stated that after they got in the car, O'Neal told them "I'm just like you," but
that his answers to questions posed in "police jargon" convinced them he was
not a police informer. All denied using excessive force to effect the arrest or at
any time during the drive to the precinct house.

At the close of the plaintiff's case, the District Court granted the defendants'
motion for a directed verdict on the claim of false arrest,2 and submitted the
remaining claims to the jury, which returned a defendants' verdict.The
Exclusion of Evidence

The plaintiff unsuccessfully attempted on two occasions to elicit testimony

concerning an admission allegedly made by one of the defendants during a
telephone conversation with Detective Carrington. The plaintiff offered to
prove that the officer with whom Carrington had spoken had admitted that the
group of officers at the arrest scene "beat up" O'Neal.

1. The plaintiff first attempted to elicit testimony concerning the admission

during the direct examination of Detective Carrington. Carrington testified that
when he learned of O'Neal's arrest, he visited O'Neal in the detention center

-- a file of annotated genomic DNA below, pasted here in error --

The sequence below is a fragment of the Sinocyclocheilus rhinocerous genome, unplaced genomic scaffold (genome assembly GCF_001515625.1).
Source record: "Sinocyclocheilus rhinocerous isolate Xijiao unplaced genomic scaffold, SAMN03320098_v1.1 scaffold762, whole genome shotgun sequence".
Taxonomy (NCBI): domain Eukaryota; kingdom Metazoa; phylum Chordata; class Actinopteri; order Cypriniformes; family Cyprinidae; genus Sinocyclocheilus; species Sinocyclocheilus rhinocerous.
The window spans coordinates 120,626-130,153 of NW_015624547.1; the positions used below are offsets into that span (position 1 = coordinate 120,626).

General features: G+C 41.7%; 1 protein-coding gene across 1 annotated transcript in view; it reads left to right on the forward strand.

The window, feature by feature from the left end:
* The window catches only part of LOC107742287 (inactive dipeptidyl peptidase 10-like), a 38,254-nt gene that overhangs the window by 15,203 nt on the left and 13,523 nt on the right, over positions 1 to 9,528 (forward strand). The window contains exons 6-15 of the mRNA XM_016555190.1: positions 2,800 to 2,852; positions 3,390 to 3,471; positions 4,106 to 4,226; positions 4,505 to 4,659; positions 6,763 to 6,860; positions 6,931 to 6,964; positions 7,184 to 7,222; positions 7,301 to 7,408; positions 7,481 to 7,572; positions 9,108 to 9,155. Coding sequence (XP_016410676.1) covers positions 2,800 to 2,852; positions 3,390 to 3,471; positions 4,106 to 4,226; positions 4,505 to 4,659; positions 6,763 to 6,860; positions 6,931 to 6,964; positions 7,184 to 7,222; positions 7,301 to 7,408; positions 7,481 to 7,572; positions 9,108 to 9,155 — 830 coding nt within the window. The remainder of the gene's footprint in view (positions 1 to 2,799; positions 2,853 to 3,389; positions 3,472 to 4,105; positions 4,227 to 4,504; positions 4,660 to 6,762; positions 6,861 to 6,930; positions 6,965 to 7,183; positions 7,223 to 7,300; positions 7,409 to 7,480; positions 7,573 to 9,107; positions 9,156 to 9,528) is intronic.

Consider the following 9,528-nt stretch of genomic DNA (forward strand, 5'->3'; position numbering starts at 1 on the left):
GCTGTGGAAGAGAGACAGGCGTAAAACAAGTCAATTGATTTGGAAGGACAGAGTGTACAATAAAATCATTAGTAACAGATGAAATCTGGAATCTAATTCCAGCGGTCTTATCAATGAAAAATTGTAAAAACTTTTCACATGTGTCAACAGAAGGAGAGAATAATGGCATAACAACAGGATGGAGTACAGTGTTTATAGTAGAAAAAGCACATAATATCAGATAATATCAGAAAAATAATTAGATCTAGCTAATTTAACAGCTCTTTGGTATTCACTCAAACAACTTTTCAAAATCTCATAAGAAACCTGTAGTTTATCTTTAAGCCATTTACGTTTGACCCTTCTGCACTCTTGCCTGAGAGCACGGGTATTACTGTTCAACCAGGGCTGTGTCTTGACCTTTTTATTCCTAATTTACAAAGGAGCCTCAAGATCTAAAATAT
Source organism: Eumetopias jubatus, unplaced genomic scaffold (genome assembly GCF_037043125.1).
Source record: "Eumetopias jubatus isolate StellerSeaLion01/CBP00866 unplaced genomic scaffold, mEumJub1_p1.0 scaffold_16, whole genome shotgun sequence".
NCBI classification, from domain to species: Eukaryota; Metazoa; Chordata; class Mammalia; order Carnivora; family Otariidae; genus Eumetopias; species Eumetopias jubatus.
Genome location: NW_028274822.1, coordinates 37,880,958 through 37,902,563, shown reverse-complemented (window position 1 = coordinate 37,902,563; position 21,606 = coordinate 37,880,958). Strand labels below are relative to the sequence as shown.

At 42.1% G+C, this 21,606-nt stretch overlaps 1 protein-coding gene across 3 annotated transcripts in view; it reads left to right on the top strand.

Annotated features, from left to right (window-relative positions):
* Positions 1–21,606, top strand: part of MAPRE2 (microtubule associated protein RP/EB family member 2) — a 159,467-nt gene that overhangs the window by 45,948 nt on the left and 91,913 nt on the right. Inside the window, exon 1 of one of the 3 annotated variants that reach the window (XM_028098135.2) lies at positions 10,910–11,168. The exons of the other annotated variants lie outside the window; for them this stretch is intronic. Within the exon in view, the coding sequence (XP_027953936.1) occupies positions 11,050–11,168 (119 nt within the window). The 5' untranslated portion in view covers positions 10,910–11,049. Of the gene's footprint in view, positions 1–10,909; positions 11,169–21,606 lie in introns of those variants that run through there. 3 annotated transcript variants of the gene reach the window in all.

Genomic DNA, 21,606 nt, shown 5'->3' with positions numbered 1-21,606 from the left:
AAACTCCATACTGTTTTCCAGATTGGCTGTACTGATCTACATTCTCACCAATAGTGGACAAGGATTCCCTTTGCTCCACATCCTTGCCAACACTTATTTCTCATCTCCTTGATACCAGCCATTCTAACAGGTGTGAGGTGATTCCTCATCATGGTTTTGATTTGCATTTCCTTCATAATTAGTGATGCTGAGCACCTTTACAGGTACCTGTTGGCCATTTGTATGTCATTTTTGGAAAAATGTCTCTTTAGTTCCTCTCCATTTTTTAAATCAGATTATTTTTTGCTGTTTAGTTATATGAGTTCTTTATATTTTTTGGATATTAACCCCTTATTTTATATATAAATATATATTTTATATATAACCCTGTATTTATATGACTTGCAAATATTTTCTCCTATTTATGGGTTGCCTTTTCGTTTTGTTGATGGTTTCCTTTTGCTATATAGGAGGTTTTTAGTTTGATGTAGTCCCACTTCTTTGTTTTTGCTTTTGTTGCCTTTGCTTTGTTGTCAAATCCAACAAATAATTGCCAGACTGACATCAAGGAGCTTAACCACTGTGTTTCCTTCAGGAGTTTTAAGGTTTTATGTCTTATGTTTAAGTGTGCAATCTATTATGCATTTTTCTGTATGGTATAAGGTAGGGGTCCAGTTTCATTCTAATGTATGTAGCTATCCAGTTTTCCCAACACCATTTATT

and was told by O'Neal that the defendants had beaten him after placing him
under arrest. Carrington stated that he then contacted the Assistant District
Attorney handling the case to ask if he could check the records "to see exactly
what the officers said compared to what Mr. O'Neal (said)." The plaintiff did
not pursue this line of inquiry. Instead, the examination, set out in the margin,3
sought to establish the identity of the person who had spoken to Carrington and
the content of the conversation. The plaintiff elicited testimony that Carrington
had spoken by telephone to a person who identified himself as one of the
partners of the arresting officer. Objection to the content of that conversation
was sustained.

The defendants contend that the District Court's exclusion of the conversation
was proper because the plaintiff failed to satisfy the authentication or
identification requirement of Rule 901(a) of the Federal Rules of Evidence.